Topics ranging from how to correctly open the economy during the COVID-19 pandemic to legalizing magic mushrooms were discussed at a Wednesday afternoon virtual forum among this year’s three Redmond mayoral candidates — six-term incumbent George Endicott, restaurateur Tanner Robertson and cook Charles Baer.
Like previous political forums held this fall, including a session with Redmond City Council candidates Sept. 22, the event was held over Zoom and hosted by local nonpartisan organizations City Club of Central Oregon and the League of Women Voters.
The candidates differed on allowing marijuana dispensaries in Redmond — a practice currently banned in the city, but allowed in Bend.
Endicott noted that despite Oregon legalizing recreational marijuana use, it is still illegal federally. An existing city law doesn’t allow businesses that violate federal or state law, he said.
Furthermore, although he was open to having marijuana be legal for pharmaceutical use, Endicott was firmly against legalizing recreational marijuana use, particularly in regards to teens.
“There is pretty strong scientific evidence that youth brains are adversely affected by the regular use of marijuana,” he said.
It is unlawful, however, for Oregonians under the age of 21 to smoke marijuana, according to state law.
Baer had the opposite opinion. Not only should Redmond legalize growing, selling and smoking marijuana, but the city should legalize the use of psilocybin mushrooms, better known as magic mushrooms, he said.
“I think pot and magic mushrooms would make a lot of tax money for Redmond, Oregon,” Baer said.
While Robertson said he understood concerns about “a dispensary on every corner,” he noted that people were smoking marijuana anyway, and Redmond is losing that tax revenue to Bend. He wants the city to look into and research the possibility of allowing dispensaries inside Redmond.
The three candidates also took different tones in regards to how to reopen businesses and other aspects of society during the COVID-19 pandemic.
Robertson — whose family owns the General Duffy’s Waterhole taphouse in Downtown Redmond — said he leaned toward reopening everything. Business owners and parents have been negatively impacted by store closings and remotely-held school, he said.
“We need to be going back aggressively towards a safe reintroduction, reopening of our city and our schools,” Robertson said. “We cannot live like this, and I believe we can find creative solutions for reopening safely.”
The Redmond City Council has no say in when schools reopen. The Oregon Department of Education has strict rules that determine when a school district can welcome students back into classrooms.
Redmond residents should continue to follow science-backed safety measures, such as wearing face masks and staying socially distant, Endicott said.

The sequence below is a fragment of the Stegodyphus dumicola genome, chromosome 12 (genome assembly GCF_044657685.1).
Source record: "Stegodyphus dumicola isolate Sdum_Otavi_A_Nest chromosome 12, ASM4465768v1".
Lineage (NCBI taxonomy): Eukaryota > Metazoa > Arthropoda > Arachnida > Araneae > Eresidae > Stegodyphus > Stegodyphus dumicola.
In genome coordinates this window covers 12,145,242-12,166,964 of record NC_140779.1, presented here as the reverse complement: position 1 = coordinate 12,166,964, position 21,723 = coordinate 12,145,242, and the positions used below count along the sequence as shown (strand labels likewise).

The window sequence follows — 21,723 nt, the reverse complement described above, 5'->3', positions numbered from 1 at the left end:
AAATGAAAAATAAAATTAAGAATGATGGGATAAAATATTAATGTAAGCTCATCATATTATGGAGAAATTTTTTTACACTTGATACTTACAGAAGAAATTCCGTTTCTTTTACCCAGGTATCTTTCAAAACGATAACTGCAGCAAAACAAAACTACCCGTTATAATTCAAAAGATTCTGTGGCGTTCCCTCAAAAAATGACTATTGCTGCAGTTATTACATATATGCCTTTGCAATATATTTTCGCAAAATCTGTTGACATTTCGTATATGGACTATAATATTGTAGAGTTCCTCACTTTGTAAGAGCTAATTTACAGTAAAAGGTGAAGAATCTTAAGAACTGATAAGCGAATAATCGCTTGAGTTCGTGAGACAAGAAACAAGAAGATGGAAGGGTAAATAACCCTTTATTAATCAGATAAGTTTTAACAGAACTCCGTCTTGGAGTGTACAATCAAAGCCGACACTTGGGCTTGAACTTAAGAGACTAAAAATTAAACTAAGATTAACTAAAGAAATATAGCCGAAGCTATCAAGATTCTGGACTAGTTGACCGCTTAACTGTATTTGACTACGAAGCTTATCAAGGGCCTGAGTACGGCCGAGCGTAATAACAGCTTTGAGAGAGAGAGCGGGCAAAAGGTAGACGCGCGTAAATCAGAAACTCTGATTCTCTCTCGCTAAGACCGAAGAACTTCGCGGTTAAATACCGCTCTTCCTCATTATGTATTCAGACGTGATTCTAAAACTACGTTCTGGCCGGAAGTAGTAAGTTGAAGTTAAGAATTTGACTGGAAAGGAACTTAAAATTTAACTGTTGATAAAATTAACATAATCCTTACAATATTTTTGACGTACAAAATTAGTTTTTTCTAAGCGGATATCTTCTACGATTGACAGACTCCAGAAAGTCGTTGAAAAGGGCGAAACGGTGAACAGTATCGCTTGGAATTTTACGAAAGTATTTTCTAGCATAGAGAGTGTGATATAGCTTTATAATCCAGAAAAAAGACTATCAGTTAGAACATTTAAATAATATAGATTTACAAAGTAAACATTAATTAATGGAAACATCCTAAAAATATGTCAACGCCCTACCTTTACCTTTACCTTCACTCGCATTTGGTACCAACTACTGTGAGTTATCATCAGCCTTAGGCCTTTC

He also touted his relationship with Gov. Kate Brown. Endicott was able to convince the governor earlier in the pandemic to reopen bars, breweries and taphouses, instead of follwing her initial plan of just restaurants, he said.
“I was really proud of being able to influence her in that regard,” Endicott said.
Baer said he approves of the governor’s COVID-19 regulations. However, he believes wearing a face covering outside should be optional, he said.
When asked about the possibility of reallocating police funds to other services such as mental health support — an idea commonly referred to as “defunding the police” — all three candidates said they didn’t support that. “I could see augmenting the money we currently put into safety, I don’t see a reason to divert money,” Endicott said.
Throughout the forum, Robertson said his primary strength was the ability to listen to fellow constituents, and to explore new ideas. He shrugged off his admitted lack of elected political experience.
“I don’t think that’s the defining moment of a leader, but (rather) the ability to connect to people of different backgrounds and experiences,” Robertson said.
Endicott countered that experience is a vital component to running a city. During his 12 years as mayor, he helped lead Redmond through the Great Recession, he said.
“I like Tanner’s passion, but I worry about the level of experience,” he said. “I think listening sessions are fine, but you also need leadership, and you need someone that can steer that ship through the rough waters we’re on now.”
Although he did make vague references to fighting overpopulation during the forum, Baer did not directly reference his previously-stated goal of forcing all women in Redmond to only have one child.